While Elijah P. Lovejoy was not the most perfect man, many historians cite him as the Martyr to Freedom, including Paul Simon. “In reality, he served two causes. One was that of freeing the slaves. The other was the freedom of the press. Lovejoy became the first United States martyr to freedom of the press…But the immediate cause Lovejoy served was that of the antislavery movement. Lovejoy’s death rocked the nation.” While Lovejoy was an incrementalist prior to an immediatist, it was his death that changed how the anti-slavery movement would use the media going forward, including immediate abolitionist movements. [5]

The Anti-Slavery Almanacs: Abolition in Every Home

Lovejoy’s journey toward abolition can be paralleled in the Almanacs that were produced and circulated at the time. Through yearly almanacs, many anti-slavery societies were able to spread news of the anti-slavery movement, share images and stories of the horrors of slavery, and make the horrors of slavery household knowledge.

The almanac was one of the most widespread pieces of media at the time and American anti-slavery societies knew that creating a specialized almanac would help to spread their information across the United States. The first printed farmer's almanac was as early as 1457, it contained information on astronomy and climate data, and there is a new edition published every year. In the 1800s, it wasn’t uncommon for every household to have an almanac as one of their only books alongside the Bible. Almanac specialist Robb Hansell Sagendorph explains that “the good farmer’s almanacs had by then become well established and accepted in the home not only as trustworthy but as informative and entertaining, the specialized almanac, trading on the almanac name, was accepted almost automatically–especially since it was generally given away (to advertise some cause or product) free of charge.”[6]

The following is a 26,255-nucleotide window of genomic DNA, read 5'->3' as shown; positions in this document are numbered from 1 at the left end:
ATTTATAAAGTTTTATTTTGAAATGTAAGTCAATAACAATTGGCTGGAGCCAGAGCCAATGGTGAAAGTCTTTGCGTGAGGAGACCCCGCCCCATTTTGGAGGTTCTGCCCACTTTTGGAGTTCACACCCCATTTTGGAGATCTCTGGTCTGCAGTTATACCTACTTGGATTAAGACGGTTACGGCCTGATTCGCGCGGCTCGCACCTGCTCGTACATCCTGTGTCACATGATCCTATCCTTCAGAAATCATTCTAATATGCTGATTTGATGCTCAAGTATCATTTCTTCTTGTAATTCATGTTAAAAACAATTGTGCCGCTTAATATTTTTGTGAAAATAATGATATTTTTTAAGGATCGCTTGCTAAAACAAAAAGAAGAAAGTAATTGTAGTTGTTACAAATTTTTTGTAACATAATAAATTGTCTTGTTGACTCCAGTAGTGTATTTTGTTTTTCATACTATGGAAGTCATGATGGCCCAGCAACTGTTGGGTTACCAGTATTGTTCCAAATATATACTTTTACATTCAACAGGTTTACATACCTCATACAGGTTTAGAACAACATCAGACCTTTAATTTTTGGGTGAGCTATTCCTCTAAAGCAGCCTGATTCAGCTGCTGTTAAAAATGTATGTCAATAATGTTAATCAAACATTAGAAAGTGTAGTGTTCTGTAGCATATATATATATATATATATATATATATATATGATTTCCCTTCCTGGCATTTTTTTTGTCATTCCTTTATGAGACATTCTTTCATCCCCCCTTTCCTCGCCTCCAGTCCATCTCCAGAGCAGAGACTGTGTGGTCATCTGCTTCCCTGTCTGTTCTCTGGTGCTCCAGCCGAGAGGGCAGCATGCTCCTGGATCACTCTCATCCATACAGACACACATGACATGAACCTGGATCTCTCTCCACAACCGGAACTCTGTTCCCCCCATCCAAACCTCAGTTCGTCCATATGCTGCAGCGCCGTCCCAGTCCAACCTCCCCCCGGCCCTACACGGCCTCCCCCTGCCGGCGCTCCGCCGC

Almanacs give us insight into the circulation of abolitionist knowledge and how abolitionists' ideas were transmitted to the general public. Additionally, looking at change over time in anti-slavery almanacs helps us understand the shift from images to theoretical and moral arguments against slavery. Diving into Anti-Slavery Almanacs it's clear how vital accessible information and imagery could be in garnering support against slavery. While the American Anti-Slavery Almanac, for 1840 makes the horror stories of slavery inescapable – placing graphic drawings and personal stories on every other page of the almanac between the astronomical information – later almanacs contain very few photos and very little information on the climate, choosing to instead focus on the academic and theological arguments against slavery. 

The Anti-Slavery Almanacs: A Religious Obligation

*Content Warning: This section depicts graphic descriptions of people abused during slavery, please read at your own discretion.*